· The number one cause of death among homeless people is untreated chronic illness.

· The average life-expectancy for the chronically homeless is between ages 42 and 52 years old; 30 to 40 years less than the average.

· It is estimated that 750,000 people are homeless in the United States every day.

A report released in 2007 by the Anti-Defamation League states that forty-five states and the District of Columbia have statutes criminalizing various types of hate crimes. In sixteen of those states are there provisions for sexual orientation and eleven of those have provisions for gender identity. As well, thirty-one states and the District of Columbia have statutes creating a civil cause of action, in addition to the criminal penalty, for hate crimes. And twenty-six states and the District of Columbia have statutes requiring the state to collect hate crime statistics.

THE POVERELLO CENTER, INC.

For the 34 years, the Poverello Center has served as Western Montana’s largest emergency homeless shelter and soup kitchen.

Between 200-250 people a day utilize the Poverello Center’s myriad of services.

• The “Pov” sleeps 70 homeless residents a night and serves 100,000 hot meals, 365 days a year. Clients are rotated out on a 30 day basis to accommodate for lack of space.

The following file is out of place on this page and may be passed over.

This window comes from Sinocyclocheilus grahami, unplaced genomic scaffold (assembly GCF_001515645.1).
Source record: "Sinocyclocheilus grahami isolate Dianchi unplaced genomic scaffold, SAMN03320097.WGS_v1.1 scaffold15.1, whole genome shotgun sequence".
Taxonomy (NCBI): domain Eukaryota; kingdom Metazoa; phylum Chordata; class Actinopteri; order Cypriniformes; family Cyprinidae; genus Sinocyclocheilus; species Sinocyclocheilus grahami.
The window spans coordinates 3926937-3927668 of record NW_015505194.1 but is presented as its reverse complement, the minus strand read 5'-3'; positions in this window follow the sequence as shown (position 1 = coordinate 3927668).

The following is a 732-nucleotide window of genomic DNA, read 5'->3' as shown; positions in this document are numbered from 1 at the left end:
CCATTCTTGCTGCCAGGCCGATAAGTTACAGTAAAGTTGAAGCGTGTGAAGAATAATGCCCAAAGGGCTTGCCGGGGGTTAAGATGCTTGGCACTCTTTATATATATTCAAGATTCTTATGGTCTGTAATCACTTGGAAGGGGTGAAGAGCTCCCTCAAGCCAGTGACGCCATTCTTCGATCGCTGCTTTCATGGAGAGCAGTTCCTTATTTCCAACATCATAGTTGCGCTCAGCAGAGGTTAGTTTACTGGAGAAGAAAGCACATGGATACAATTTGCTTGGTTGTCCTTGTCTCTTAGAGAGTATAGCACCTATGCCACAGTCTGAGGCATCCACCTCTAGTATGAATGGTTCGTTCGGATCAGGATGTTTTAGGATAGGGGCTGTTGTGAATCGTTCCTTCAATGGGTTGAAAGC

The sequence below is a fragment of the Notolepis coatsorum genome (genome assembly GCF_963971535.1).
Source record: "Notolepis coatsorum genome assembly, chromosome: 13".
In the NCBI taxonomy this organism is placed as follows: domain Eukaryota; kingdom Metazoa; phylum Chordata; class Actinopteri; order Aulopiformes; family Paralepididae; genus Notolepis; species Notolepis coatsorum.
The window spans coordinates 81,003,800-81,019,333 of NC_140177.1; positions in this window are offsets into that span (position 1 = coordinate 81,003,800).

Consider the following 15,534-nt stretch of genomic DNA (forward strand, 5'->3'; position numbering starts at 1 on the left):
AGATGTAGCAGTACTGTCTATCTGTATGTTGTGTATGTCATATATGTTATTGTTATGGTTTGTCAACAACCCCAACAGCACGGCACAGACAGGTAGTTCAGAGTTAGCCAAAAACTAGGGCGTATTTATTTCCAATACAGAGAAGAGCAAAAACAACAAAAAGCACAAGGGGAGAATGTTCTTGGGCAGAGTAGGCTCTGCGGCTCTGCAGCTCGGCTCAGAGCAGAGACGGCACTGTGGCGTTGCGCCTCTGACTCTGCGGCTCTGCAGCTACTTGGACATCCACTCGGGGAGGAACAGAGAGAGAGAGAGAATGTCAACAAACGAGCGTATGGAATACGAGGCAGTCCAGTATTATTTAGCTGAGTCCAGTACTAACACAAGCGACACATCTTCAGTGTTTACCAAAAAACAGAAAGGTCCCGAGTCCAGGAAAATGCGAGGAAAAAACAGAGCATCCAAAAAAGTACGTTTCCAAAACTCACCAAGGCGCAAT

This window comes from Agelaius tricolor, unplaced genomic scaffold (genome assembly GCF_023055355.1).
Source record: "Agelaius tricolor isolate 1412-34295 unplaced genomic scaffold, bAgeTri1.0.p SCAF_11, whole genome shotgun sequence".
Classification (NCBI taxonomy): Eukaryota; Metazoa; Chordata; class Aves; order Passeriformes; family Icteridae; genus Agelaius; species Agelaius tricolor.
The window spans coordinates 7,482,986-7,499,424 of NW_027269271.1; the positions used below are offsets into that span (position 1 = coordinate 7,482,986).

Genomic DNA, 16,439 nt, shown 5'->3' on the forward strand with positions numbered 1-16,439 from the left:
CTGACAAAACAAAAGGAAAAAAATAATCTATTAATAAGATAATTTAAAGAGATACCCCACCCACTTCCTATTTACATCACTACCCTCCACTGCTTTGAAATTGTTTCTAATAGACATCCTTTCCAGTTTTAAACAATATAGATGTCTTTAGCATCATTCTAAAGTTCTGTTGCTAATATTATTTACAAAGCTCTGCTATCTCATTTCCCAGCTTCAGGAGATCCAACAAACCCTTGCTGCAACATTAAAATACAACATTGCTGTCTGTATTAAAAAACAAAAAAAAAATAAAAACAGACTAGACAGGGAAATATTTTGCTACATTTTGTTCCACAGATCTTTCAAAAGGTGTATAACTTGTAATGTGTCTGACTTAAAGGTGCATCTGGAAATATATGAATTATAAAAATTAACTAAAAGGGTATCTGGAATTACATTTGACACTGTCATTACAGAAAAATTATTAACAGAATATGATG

• Clients are homeless, working-poor, disabled, mentally ill, elderly, veterans, families and people struggling with substance abuse recovery.

• The Poverello Center also operates two well-known, highly successful transitional housing facilities (in conjunction with the Missoula Housing Authority) that provide real solutions to breaking the cycle of homelessness. The Joseph Residence at Maclay Commons for homeless families with children, and The Valor House for homeless veterans, are nationally recognized and both operate with waiting lists for residents to get into these programs.

• Services at all three facilities include social workers, mental health and medical care facilities, a food pantry, a clothing room, hot showers, agency and job referrals, a laundry room, and many other services that enable our clients to move into safe, affordable housing, reestablish community ties, and begin a life of integrity back in the work-force.